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BART flat fare may subsidize affluent suburban riders even more

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  • 9/18 CBS 5 TV
    Published Monday, September 18, 2006, by CBS 5 TV BART Proposes Flat Fare, But Some Say It s Unfair Ann Notarangelo Reporting (CBS 5) PLEASANT HILL -- You
    Message 1 of 1 , Sep 19, 2006
      Published Monday, September 18, 2006, by CBS 5 TV

      BART Proposes Flat Fare, But Some Say It's Unfair

      Ann Notarangelo
      Reporting

      (CBS 5) PLEASANT HILL -- You could go dizzy studying a BART Fare
      chart. But the bottom line is some people pay more and some people
      pay less to use the same system.

      Some people say that's not fair. The cheapest fare on the BART line
      is $1.40 for people travelling only to the next station. The most
      expensive fare is Pittsburg/Baypoint to SFO which costs $7.65. BART
      rider, Rick Rehe says he's never quite understood how they figure
      out the fares, "Is it by miles?" he asked.

      The confusion over fare pricing is not limited to riders, but also
      BART staff whose sole purpose is to add up the various surcharges --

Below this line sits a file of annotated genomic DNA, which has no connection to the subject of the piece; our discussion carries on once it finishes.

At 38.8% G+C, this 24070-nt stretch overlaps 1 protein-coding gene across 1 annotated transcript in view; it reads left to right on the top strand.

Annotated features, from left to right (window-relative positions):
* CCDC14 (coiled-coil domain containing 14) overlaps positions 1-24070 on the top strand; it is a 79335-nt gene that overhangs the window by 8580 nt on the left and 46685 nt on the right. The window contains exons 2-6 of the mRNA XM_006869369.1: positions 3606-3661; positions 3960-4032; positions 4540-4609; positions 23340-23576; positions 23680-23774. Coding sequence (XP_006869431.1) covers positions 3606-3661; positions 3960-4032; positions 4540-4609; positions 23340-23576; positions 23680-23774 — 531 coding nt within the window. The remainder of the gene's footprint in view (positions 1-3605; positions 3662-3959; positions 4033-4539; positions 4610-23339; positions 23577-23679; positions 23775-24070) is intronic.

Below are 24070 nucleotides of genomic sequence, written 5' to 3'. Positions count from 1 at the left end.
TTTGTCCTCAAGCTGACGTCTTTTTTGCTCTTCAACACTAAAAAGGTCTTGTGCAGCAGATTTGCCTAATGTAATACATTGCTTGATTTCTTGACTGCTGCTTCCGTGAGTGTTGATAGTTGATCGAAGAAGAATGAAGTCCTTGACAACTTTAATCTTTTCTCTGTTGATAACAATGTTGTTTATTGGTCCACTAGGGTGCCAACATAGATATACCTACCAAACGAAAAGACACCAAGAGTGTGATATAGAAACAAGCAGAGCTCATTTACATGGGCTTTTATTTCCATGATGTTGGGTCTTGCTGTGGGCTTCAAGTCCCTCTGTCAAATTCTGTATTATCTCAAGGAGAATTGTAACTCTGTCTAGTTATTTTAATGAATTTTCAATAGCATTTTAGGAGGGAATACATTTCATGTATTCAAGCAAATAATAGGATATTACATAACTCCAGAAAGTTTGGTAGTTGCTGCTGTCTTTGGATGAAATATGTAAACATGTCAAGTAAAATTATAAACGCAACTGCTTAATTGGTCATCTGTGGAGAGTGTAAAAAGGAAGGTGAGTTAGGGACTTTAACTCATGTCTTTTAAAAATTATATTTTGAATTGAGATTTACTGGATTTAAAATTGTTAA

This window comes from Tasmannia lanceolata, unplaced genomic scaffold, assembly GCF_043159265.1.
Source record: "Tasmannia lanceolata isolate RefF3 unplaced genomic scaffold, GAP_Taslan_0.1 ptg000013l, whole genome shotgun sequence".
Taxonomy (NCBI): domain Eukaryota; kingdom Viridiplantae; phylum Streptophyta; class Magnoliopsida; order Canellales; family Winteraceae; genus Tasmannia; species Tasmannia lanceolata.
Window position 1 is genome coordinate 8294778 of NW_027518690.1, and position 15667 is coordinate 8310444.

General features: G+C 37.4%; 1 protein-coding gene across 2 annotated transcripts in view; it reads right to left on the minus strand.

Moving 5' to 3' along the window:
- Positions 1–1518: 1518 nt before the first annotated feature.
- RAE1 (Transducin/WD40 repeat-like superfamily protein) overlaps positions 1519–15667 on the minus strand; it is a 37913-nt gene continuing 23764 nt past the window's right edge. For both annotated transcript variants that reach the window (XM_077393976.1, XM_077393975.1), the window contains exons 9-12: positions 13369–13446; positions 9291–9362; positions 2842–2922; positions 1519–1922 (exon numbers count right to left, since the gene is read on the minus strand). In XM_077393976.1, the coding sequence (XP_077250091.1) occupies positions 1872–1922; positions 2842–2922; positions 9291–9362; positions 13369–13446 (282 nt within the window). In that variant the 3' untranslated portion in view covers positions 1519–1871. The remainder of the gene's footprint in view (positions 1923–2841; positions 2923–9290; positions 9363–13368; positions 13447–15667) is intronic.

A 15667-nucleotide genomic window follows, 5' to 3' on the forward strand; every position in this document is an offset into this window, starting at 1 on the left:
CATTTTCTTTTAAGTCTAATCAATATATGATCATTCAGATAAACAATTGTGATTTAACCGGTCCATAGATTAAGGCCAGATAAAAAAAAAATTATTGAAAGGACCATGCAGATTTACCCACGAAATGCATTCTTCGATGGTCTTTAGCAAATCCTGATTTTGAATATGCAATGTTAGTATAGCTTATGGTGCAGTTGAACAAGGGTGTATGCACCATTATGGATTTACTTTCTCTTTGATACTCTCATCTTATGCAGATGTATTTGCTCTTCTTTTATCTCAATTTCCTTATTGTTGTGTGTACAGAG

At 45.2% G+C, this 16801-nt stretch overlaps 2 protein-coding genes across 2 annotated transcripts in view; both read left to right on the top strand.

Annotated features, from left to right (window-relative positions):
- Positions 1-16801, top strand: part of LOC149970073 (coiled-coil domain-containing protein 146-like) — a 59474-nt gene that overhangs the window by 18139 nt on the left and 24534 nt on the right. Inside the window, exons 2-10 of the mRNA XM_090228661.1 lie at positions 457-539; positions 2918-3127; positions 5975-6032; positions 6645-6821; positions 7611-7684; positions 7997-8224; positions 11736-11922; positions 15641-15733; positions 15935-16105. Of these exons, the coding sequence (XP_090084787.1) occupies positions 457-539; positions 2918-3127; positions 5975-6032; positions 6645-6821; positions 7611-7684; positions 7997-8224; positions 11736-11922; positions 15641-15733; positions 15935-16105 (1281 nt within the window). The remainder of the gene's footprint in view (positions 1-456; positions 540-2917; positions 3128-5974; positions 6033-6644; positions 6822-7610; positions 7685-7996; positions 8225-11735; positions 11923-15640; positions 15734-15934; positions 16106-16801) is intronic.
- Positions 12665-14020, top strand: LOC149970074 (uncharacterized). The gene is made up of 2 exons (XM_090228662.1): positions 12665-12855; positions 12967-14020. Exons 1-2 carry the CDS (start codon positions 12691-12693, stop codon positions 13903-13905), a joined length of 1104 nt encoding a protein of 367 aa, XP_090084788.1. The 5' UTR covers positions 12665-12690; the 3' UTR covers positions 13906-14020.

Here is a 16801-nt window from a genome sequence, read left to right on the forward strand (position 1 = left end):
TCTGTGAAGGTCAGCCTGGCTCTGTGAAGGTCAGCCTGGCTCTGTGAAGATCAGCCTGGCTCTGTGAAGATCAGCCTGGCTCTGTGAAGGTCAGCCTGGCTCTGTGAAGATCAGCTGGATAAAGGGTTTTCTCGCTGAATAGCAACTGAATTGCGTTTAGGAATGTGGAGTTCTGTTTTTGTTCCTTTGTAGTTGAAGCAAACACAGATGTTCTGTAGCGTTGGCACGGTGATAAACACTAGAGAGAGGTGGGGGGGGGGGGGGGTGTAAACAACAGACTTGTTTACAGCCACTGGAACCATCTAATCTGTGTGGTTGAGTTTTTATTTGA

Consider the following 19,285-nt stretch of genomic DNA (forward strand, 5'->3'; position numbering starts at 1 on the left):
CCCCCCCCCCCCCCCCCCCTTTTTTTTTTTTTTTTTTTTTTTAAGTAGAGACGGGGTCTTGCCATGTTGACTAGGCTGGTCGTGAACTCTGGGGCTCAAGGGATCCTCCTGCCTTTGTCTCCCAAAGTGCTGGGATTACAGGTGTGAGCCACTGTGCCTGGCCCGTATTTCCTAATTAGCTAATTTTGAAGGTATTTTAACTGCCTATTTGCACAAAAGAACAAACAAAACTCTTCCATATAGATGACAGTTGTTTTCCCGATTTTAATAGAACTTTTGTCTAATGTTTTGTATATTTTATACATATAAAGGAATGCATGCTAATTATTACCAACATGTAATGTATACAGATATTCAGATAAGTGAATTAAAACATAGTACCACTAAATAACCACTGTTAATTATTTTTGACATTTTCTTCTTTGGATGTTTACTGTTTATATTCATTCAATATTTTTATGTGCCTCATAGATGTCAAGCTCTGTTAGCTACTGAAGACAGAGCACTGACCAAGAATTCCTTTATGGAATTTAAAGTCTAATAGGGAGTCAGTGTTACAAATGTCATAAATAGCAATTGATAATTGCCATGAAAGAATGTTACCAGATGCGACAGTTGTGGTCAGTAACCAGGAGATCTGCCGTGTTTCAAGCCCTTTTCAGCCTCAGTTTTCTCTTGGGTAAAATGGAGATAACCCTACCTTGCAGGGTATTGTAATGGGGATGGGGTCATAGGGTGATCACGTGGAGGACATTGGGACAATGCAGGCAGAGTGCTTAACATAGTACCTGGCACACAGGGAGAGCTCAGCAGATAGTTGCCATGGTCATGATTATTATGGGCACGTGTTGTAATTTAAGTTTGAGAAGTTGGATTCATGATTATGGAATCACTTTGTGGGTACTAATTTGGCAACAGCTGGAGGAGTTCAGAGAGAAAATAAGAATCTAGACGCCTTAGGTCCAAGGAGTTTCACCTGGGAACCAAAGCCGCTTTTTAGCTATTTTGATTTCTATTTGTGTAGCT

fees for going through the Transbay Tube and to the airport, among
      others

      BART Director, Joel Keller is proposing a flat fare. $2.50 for every
      rider no matter how far they travel. Keller thinks more people would
      ride. It would help Joevelyn Smith who take BART every day, "Bus
      fare is a set price. BART should be a set price for everywhere."
      She said.

      But urban riders don't want to pay more while suburban riders pay
      less. "If that becomes the bottom line that it's unfair to urban
      riders and too fair for suburban riders," Keller said, "That's
      something we can talk about and negotiate."

      Stuart Cohen with the Transportation and Land Use Coalition believes
      there should be off-peak hour discounts and monthly passes. He
      explains it this way, "The monthly pass could also be based on how
      many trips you've already taken that month. Anytime you've taken
      40 trips, the rest of the month is free."

      Another idea is to have one flat rate for urban riders and
      another for suburban riders. Simplifying the system is apparently
      complicated. "The reason BART has none of these discounts is how
      complicated it is with their variable rate structure." Cohen said, "
      And so, it needs a lot of analysis."
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